Along with daytime soap operas, print magazines, and Compact Discs, digital point-and-shoot cameras—digicams—appear to have passed their peak. According to a recent article by Sam Grobart, unit sales of digicams are down 16% since 2008.
Their sin? They are "single use devices," according to Grobart.
Devices that do only one thing. Like can openers. How quaint. Even a rolling pin has two uses—it can roll out pie crust, and Olive Oyl can use it to brain Popeye when she's sore at him.
All digicams do is take pictures. Well, movies, too, most of 'em—but that only gets them into the rolling-pin category. Call it 1.1-use.
A digicam (this is the Panasonic TS10) is an amazing marvel of technology, but its best attribute—convenience—is fast being superseded
As it was long predicted they would, cellphone cameras have, in the past few years, surpassed the magic quality threshhold—the point at which their quality has become "good enough" for their convenience advantages to engage with a turbocharger kick. Sales of smartphones are soaring. Not just because of their photographic capabilities, of course; but their photographic capabilities are causing more and more people who own them to set aside their fusty old 1.1-use point-and-shoots. (Or leave them at home on the shelf...just as point-and-shoots once caused casual "consumer"-type photographers to leave their SLRs back home in the bag in the closet.)
Sam Grobart says people love the apps, too. I'll take his word for that.
The reported trend accords with my anecdotal experience lately. I can't tell you how many people have told me that their iPhone 4 or other smartphone has become their carry-all-the-time camera. That includes at least two real pros (by "real" I mean people who make all or almost all of their actual livings as photographers, not just those who sell a print once in a while or do a few weddings a year for friends of friends. I'm not a pro, by that measure).
As with CDs, the softening market might only soften so far. Some people like single-use devices—you'll laugh when I tell you about my own newest photographic single-use device, which I'll get around to doing probably within the next few weeks.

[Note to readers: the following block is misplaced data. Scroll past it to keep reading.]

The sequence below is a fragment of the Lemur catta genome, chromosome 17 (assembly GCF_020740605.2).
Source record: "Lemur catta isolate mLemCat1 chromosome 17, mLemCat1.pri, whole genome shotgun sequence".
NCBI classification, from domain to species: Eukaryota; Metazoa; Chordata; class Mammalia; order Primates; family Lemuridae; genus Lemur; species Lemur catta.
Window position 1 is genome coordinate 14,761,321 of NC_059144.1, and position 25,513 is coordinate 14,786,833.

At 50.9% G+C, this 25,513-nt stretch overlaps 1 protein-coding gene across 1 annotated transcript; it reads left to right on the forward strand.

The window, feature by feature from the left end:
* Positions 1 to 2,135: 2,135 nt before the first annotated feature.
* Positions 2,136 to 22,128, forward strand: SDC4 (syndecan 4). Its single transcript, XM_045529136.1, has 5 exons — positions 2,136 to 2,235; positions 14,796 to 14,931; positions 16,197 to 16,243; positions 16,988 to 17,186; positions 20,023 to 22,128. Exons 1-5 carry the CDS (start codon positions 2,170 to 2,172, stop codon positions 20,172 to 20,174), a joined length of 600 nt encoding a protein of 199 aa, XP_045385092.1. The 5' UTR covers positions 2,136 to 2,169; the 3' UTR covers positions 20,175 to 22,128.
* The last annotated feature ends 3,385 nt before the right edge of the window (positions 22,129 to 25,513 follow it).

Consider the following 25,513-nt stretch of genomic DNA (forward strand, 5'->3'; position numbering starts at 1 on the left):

And remember, this isn't necessarily bad news for digital imaging. Sales of DSLRs are up, continuing a trend that was only briefly interrupted by the worldwide recession. I foresee a good world, imaging-wise, in the immediate future, in which multi-use devices of ever-improving quality and flexibility take the low end, a thriving market for good-quality 4/3-to-ff-sensor cameras occupies a smaller but vibrantly competitive and healthy middle ground, and a decent handful of quality-above-all cameras like the Leica S2, Pentax 645D, Leaf Aptus II-12, and Hasselblad H4D-40 occupy the Olympian fastnesses at the pinnacle.
That's until the next paradigm shift, at any rate—which is also coming. (We just don't know what that will be yet.)
The point-and-shoot—the camera real photographers loved and hated, loved to hate, and hated to love, but sometimes did. Too early for an R.I.P., but maybe the beginning of the long goodbye.
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Original contents copyright 2010 by Michael C. Johnston and/or the bylined author. All Rights Reserved.
Featured Comment by Paul Van: "I would suggest that the watch business is a good place to look at to get an idea what will happen.
"At one time, everyone had a watch. Then, it seemed to decrease as clocks were available in all cars, microwaves and so on. Then timekeeping became a cell phone function.
"A lot of watch names disappeared, but the market has stabilized. People wear watches, still. If you ever thought photographers or audiophiles were a little obsessed, then check out some of the watch forums! But be careful...like audiophiles and photographers, they welcome you into their world—and you might not leave!"
Featured Comment by D'11: "One another interesting and unintended effect of many smartphones (or at least the iPhone): People of my generation (in their 20s) adjusting to the idea of using a single, fixed-focal lens. The iPhone doesn't have an optical zoom, and people seem to be alright with that. All of a sudden, when I hand people my GF1 + 20mm kit, they seem to be more likely to take a step forward or backward, instead of immediately asking where the zoom button is."
Featured Comment by Jeffrey Goggin: "As yet more proof that cell phone cameras are indeed becoming our future, Dave Wyman is now offering photo tours of Yosemite National Park geared to cell phone users:
Alternative Photography in Yosemite—Thursday through Sunday, November 17–20, 2011
We will test our creative eyes on this unique trip to Yosemite, where there will be one restriction: no DSLRs. A digital point-and-shoot, a cell phone, Holga, Diana, Instamatic, a Rolleiflex or Yashika Mat, a Polaroid or a pinhole camera? Yes.
For a few days, we will remove ourselves from the burden of weight and the burden of technological complexity, and from the belief that weight and complexity are necessary components of meaningful or artistic photography. Includes accommodations, a couple of meals, field locations. Instructors: Chuck Nadeau, Dave Wyman. Cost: $525 (single supplement available).